The Netherlands Chamber Choir, for its part, considers Gesualdo an old friend, having performed the Italian composer’s work fairly regularly throughout its eighty-year history. Tido Visser, the choir’s managing director, is one of the most highly respected authorities on the composer’s life and works, and, as a singer, has recorded Gesualdo’s complete madrigals for the Globe label. It’s been a fervent wish of his to collaborate with De Warm Winkel with the aim of shedding new light on the phenomenon that is Gesualdo. Harry van der Kamp (preparation) is, in addition to being a former member of the Netherlands Chamber Choir, the founder of the renowned madrigal ensemble the Gesualdo Consort.



De Warme Winkel is a theatre collective comprised of actors Vincent Rietveld, Mara van Vlijmen and Ward Weemhoff, and was founded in 2002. The group often collaborates with guest actors, directors, 

artists and musicians, and its members share a love of history and a fascination with our turbulent and polymorphic era. Their performances are energetic potpourris that see the actors play with style, shape, clichés, icons and expectations, and the group have staged productions in unusual locations and settings ranging from squats and thrift stores to regular theatre festival stages at home and abroad. De Warme Winkel seeks to shed light on the essence and beauty of its chosen subjects by means of playfulness, wit and tightly orchestrated tumult.  In 2017, the group staged its self-proclaimed magnum opus, De Warme Winkel speelt De Warme Winkel, in which the actors re-enacted Pina Bausch's choreography from Café Müller. It won them the Prijs van de Kritiek (an award bestowed by theatre critics) and the Regisprijs (an award for the most spectacular theatre performance of the season). De Warme Winkel premiered Gavrilo Princip at the 2014 edition of the Holland Festival, and staged Privacy in 2016 in collaboration with Wunderbaum, the actors’ ensemble.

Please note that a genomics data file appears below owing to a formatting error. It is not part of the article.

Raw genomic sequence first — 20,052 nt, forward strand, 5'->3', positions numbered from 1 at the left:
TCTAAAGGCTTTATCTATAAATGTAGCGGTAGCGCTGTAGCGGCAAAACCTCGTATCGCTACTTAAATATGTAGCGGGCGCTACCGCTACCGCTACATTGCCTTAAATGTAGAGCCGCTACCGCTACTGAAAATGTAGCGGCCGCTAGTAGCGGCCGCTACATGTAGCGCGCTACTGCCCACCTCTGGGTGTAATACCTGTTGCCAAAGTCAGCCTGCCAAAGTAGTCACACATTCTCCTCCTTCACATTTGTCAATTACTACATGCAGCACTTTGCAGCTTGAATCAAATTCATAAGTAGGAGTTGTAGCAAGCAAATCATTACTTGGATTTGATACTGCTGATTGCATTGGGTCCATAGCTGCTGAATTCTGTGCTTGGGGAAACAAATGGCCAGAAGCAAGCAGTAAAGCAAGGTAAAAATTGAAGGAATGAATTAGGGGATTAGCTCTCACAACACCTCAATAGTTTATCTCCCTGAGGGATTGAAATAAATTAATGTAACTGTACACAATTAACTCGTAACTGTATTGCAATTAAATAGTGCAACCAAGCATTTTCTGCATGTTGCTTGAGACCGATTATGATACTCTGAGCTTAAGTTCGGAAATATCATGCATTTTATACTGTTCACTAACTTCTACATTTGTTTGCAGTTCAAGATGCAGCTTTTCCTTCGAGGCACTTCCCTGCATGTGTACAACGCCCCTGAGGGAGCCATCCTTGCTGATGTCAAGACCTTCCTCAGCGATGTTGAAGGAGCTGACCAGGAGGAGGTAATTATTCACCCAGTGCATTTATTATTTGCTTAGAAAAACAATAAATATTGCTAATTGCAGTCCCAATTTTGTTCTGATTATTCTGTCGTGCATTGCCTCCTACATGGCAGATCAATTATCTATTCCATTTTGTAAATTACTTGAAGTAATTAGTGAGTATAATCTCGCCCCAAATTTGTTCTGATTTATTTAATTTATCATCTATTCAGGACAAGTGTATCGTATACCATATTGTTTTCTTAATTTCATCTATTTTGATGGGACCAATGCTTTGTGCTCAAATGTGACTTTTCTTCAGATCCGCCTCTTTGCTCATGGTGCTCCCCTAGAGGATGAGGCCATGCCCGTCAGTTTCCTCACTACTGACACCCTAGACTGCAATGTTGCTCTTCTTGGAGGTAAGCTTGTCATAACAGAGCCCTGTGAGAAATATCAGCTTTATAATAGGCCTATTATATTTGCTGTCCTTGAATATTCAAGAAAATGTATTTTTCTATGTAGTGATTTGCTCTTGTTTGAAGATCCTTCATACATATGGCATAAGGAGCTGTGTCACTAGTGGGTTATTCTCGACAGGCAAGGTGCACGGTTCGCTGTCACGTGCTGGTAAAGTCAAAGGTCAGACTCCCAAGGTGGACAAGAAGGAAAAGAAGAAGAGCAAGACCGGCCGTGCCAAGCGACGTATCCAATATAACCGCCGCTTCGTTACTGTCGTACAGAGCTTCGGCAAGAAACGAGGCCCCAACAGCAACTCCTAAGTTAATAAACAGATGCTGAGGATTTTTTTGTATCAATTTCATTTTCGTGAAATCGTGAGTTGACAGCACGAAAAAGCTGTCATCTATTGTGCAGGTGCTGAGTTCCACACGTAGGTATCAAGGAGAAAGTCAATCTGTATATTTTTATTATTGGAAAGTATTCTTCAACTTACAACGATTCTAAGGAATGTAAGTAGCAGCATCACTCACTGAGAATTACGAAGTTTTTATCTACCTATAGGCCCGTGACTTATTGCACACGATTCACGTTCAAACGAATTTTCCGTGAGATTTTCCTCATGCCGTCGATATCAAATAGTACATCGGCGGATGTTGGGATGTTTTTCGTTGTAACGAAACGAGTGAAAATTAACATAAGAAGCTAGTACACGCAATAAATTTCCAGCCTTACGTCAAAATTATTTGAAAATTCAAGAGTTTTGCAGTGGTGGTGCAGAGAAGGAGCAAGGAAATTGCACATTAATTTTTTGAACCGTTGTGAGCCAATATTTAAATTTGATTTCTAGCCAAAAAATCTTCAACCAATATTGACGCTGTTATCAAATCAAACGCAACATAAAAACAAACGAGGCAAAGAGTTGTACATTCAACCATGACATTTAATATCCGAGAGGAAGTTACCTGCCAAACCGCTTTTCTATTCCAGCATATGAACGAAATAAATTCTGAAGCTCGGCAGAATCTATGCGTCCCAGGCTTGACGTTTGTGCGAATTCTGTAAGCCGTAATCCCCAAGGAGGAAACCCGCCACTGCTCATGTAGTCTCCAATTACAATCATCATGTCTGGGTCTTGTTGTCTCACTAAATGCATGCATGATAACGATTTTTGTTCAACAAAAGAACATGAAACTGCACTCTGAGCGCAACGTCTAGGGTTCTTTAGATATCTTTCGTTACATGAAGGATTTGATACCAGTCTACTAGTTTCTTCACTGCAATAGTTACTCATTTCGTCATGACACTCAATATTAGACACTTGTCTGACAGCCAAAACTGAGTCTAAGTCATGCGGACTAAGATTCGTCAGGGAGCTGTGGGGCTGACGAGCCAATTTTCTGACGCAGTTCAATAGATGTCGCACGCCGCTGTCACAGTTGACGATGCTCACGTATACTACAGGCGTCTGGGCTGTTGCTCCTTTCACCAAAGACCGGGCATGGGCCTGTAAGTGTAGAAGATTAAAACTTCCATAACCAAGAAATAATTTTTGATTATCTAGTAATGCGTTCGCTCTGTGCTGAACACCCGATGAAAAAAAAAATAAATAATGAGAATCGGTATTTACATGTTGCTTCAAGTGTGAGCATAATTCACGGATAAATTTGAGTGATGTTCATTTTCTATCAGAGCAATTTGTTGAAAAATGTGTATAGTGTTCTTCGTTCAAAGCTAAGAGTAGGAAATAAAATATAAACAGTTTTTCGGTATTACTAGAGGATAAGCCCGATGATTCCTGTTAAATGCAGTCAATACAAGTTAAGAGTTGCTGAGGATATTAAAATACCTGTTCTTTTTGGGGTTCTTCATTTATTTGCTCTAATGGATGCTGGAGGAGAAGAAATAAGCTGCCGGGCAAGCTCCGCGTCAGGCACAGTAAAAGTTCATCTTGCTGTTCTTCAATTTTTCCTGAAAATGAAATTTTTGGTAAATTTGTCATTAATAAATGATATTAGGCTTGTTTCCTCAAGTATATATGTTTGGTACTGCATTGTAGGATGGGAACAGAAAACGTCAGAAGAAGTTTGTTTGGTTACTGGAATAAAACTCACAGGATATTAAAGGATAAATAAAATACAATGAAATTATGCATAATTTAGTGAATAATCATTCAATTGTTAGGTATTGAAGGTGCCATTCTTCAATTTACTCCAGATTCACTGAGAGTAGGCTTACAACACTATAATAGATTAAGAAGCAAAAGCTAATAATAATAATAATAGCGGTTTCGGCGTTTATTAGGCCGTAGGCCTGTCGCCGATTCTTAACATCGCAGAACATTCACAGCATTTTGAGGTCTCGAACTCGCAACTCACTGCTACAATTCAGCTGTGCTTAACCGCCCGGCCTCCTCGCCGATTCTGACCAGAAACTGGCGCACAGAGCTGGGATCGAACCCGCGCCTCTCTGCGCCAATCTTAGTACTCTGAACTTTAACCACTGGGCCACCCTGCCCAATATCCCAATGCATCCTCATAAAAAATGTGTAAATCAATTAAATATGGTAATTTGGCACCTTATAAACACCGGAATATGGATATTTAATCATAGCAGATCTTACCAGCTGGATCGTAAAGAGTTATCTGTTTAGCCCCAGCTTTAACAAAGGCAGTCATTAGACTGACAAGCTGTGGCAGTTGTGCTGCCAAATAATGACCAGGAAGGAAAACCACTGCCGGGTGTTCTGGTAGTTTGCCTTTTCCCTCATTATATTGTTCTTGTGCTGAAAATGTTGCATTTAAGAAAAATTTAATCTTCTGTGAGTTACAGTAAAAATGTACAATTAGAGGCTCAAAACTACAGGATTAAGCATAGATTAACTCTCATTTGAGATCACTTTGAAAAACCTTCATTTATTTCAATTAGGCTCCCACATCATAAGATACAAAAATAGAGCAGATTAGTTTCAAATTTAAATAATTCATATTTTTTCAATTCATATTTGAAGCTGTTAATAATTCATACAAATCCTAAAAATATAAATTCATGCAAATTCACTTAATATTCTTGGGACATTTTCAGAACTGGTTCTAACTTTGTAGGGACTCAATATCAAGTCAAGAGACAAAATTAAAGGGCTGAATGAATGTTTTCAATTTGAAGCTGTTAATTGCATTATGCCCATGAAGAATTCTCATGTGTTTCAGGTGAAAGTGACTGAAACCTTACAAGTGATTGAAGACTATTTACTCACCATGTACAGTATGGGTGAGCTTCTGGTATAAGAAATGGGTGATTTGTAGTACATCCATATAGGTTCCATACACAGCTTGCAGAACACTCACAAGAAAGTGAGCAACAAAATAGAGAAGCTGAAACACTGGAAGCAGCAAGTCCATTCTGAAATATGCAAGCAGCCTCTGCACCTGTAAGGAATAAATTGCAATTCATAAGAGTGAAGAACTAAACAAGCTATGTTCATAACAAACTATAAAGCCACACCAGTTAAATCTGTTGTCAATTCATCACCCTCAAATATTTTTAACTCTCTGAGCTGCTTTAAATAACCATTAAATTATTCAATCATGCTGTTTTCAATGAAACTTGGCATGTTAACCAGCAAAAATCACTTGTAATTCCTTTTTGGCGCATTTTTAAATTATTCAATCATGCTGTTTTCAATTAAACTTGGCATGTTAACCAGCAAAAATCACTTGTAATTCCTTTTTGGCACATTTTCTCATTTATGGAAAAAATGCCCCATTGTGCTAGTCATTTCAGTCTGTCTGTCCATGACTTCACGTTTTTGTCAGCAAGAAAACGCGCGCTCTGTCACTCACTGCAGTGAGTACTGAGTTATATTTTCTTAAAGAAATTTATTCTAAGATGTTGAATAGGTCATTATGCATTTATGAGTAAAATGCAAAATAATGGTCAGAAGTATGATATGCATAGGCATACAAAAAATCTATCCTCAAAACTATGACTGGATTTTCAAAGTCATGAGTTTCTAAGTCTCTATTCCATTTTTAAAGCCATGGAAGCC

The Netherlands Chamber Choir was founded in 1937. In addition to its own concert series, the choir frequently collaborates with renowned ensembles such as the Royal Concertgebouw Orchestra, Asko | Schönberg, La Fenice and Le Concert Lorrain. They have released more than seventy-five recordings on CD, many of which have garnered awards. Peter Dijkstra has been the choir’s chief conductor since 2015. His predecessors include Felix de Nobel, the choir’s founder, Uwe Gronostay, Tõnu Kaljuste, Stephen Layton and Risto Joost. Education and participation is a vital part of the choir’s mission. The Netherlands has thousands of amateur choirs and numerous youth choirs, and the Netherlands Chamber Choir provides coaching and workshops, and “adopts” choirs as supporting acts for their concerts. The choir has been a regular guest at the festival since 1949. Recent festival performances include Spiral Mass (2014), The Book of Sand (2015) and Het nieuwe Babylon (2017).



Tido Visser, De Warme Winkel
Vincent Rietveld, Mara van Vlijmen, Ward Weemhoff, Florian Myjer, Marieke de Zwaan
vocals, performance
Nederlands Kamerkoor
Bernadette Corstens
musical supervision
Bo Koek
technical production
Hans Peter Hulscher
production coördination
Carry Hendriks
production management
Joppe Kos
Harry van der Kamp
stage manager
Niels Runderkamp
Marloes and Wikke
Will Jan Pielage
Prem Scholte Albers
light technician
Jeroen Veer
Jannes Noorman
technical intern
Rutger Bouwman
Annelot Rijkaart
planning and sales
Marloes Marinussen
marketing and publicity
Pauline Hunse and Sanne van de Kraats
Thomas VandeWalle
De Warme Winkel, Nederlands Kamerkoor
in co-production with
deSingel, Holland Festival
with support of
Prins Bernhard Cultuurfonds, Stichting Zabawas

This performance was made possible with support by